JV Taylor in the book enough is enough gives Christians two questions to use to respond to the mind altering amount of messages we receive about consumerism with its underlying narrative of seeking the life style of the rich. He says we should always ask “who are you trying to kid?” aware that we are being manipulated by people skilled in the art of communication. The other question is simply “can we afford it?” not just from an economic point of view but from a justice point of view, an ecological point of view.
Dave Price’s actions are a challenge to Christians in business about just wages. Others have been willing to settle for less so they can share their skills and abilities with those in need. Geoff Borckett shared with us last year about going as an engineer to Bangledesh and using his skills and imagination with alternative fuels to help the poor in that nation and have an impact on the environment. I have Christian friends who as lawyers were involved in starting the Mangere community law centre, willing to give of their times so all could have access to high quality legal help.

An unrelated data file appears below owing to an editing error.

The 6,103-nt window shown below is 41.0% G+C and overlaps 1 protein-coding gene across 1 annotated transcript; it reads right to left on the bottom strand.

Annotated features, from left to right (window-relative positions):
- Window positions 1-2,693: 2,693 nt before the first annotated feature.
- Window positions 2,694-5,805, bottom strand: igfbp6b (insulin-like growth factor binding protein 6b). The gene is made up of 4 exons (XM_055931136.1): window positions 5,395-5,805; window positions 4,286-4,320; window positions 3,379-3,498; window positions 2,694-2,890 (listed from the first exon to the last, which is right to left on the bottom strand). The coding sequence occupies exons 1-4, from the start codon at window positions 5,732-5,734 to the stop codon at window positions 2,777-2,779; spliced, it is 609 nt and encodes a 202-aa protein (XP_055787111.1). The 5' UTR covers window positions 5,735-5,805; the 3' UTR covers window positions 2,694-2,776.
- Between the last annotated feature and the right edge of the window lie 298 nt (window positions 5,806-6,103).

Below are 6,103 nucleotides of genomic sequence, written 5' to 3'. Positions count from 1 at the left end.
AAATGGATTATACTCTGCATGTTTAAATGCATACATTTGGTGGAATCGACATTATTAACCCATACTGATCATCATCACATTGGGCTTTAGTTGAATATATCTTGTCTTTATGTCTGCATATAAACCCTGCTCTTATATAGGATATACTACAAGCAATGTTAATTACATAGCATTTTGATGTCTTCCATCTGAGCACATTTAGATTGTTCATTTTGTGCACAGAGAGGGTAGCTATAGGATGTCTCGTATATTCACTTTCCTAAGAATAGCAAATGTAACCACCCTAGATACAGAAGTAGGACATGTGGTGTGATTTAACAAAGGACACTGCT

Finally, the passage is given as encouragement and hope for those who face injustice and oppression. Their voice is not often heard, and when it is it is usually attached to some political position, used to gather votes. But here James let the poor the oppressed those suffering and struggling know that God hears and God sees that their voices have been heard in heaven. That God stands alongside and with them. That justice will come; that they matter; that they are of value. That God is in the process of answering their cries. What concerns James so much about seeing the attitudes and action of the society round them reflected in the church is that we are supposed to be a place that represents the Kingdom of God answer to the world around us: A place where all are treated equally. A Place where injustice and inequality are meet with compassion, generosity, a prophetic voice and sacrificial giving.